[5] Give to those asking: A hallmark of the Nazarene’s teachings. Various renderings: MOF: the man who begs; WMS: keeps on begging. Compare Acts 20:35 in a rare allusion or quotation of the Nazarene by Paul. These include interest free loans (See Deuteronomy 23:19 and Luke 6:32-34: loans). Luke the Physician is stronger on this matter than Matthew the Tax-collector, the former discouraging loans completely and stressing giving. A real test on the Nazarene Saint is the pocketbook and is demonstrated in being ‘liberal’ (Romans 12:8, 13; 1 Timothy 6:17-19). The Nazarene Saint who refuses to share that good bounty God has given is in serious danger (James 1:27; 2:15-17; 1 John 3:16-18).

Luke includes the giving nearer the context of love for enemies. The Good Doctor includes interest free loans and not expecting any repayment (See Deuteronomy 15:7; Proverbs 21:26; Matthew 5:42: giving).

Does all of this suggest a commandment for all Friends of the Nazarene to divest themselves of their possessions or property? Judging from the descriptions in the Book of Acts this was not a command but a voluntary matter. Peter tells Ananias,

‘When it was unsold, did it not remain your property; and after it was sold, did not the value remain in your control?’ (Acts 5:4)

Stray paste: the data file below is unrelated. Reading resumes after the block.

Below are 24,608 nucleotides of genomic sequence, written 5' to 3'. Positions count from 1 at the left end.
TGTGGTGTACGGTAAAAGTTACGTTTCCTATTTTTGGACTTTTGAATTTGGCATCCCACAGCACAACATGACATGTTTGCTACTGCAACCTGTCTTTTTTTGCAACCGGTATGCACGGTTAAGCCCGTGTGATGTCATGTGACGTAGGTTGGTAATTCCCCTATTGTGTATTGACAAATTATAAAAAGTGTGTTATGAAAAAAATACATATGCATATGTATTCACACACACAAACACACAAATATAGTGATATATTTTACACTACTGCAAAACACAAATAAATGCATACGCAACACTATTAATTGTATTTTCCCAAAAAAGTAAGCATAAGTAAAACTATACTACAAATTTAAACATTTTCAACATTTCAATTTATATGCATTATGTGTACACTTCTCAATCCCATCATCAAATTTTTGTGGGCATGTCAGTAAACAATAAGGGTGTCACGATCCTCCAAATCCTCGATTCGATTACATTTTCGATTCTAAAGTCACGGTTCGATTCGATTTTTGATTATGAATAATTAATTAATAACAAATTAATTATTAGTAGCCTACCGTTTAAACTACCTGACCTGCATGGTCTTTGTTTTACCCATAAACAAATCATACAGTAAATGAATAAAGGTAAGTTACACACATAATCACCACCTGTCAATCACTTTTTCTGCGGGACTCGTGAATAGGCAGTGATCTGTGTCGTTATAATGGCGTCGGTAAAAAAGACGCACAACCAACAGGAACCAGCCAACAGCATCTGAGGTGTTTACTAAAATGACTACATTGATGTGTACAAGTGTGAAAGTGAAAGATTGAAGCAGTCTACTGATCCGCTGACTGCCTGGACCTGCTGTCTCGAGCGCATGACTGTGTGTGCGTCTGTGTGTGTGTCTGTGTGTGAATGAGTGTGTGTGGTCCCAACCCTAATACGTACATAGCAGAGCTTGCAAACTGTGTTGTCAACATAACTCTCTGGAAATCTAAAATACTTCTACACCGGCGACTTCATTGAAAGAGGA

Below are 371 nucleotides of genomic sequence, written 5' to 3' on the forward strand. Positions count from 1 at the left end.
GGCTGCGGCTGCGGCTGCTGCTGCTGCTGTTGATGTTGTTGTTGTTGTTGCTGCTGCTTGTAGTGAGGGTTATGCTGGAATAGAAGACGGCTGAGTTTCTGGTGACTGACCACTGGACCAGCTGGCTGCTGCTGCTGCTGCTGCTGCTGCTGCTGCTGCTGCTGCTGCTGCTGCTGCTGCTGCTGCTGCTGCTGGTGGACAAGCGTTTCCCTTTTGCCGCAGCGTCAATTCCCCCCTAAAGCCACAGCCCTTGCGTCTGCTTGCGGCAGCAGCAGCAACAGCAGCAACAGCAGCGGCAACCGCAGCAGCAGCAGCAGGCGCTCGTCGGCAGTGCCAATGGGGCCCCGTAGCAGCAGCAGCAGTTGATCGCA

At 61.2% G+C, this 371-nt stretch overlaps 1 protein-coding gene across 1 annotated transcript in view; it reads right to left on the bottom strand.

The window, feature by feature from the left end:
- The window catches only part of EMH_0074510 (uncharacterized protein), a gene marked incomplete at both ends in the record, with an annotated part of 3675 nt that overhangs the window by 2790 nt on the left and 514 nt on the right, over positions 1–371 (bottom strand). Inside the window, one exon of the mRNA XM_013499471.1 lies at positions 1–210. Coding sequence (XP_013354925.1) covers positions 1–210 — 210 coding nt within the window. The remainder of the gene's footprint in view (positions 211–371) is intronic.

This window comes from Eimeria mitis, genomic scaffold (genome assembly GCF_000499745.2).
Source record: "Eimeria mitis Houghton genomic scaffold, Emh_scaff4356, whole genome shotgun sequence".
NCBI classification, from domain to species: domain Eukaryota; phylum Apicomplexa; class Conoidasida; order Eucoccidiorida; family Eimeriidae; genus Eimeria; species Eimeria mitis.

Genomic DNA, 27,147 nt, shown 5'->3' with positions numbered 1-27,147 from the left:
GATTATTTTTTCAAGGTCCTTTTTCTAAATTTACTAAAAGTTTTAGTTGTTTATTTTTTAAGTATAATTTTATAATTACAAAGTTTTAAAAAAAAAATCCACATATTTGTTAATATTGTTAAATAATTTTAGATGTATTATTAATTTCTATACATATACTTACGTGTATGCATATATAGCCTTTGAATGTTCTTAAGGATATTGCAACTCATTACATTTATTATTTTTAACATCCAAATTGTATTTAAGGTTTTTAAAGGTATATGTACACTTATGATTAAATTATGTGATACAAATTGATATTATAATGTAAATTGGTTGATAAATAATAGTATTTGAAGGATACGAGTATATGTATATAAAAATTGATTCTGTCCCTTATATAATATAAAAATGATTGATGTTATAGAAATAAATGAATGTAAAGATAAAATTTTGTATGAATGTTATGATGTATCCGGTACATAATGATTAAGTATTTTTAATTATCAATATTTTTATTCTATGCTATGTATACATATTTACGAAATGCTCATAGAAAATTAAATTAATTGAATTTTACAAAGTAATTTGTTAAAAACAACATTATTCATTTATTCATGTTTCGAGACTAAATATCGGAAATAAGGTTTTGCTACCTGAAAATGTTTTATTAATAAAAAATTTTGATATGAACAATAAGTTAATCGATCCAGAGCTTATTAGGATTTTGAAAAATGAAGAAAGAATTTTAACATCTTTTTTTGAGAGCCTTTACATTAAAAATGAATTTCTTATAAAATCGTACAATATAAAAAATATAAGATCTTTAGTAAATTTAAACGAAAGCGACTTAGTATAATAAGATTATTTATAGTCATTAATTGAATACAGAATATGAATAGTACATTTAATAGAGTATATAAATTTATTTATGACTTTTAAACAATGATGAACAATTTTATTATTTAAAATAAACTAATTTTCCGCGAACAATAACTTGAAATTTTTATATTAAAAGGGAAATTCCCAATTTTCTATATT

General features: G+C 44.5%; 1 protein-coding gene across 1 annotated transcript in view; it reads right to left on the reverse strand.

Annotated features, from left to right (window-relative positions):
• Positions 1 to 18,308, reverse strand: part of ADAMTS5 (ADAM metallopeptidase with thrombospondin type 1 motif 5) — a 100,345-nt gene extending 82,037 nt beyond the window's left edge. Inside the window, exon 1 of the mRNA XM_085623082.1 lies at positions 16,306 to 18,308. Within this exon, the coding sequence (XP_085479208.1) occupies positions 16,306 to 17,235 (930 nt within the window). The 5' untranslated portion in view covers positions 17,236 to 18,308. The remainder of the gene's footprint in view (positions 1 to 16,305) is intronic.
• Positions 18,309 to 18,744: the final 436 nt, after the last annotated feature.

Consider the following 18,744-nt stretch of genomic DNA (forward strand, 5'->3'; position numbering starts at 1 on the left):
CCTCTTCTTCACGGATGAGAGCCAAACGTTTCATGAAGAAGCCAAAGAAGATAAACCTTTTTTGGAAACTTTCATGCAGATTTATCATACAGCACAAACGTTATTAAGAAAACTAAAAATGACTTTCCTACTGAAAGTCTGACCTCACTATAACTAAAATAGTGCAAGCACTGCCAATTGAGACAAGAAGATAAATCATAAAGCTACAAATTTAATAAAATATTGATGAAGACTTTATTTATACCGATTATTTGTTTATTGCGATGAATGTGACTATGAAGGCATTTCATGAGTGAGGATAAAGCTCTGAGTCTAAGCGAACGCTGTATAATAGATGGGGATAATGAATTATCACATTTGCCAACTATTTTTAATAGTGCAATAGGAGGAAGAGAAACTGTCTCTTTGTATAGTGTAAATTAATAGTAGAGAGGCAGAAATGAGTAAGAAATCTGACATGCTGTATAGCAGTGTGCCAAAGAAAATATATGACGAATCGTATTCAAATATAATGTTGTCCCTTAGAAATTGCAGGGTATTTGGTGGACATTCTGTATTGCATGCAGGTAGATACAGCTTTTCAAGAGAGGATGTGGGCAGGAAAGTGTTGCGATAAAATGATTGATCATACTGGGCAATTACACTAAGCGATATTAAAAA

Peter nowhere argues:

“Did not the Nazarene teach you to sell everything and give to the poor.”

It was completely voluntary, though one can sense a degree of peer pressure from the Nazarene Community of Saints. Later when Paul argues these matters with the Corinthians and then with Timothy, he never resorts to the authority of the Nazarene about selling all. He merely tells Timothy, ‘To command the rich’ and then gives a list of strongly suggested items (1 Timothy 6:17-19). Certainly the Nazarene, and also God, encourage a “simple eye” on “guard against covetousness” (Luke 12:15), always remembering that the Father is paying close attention to how the Nazarene Saint uses material possessions.

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Preceding articles

Matthew 5:33-37 – 4. The Nazarene’s Commentary on Numbers 30:3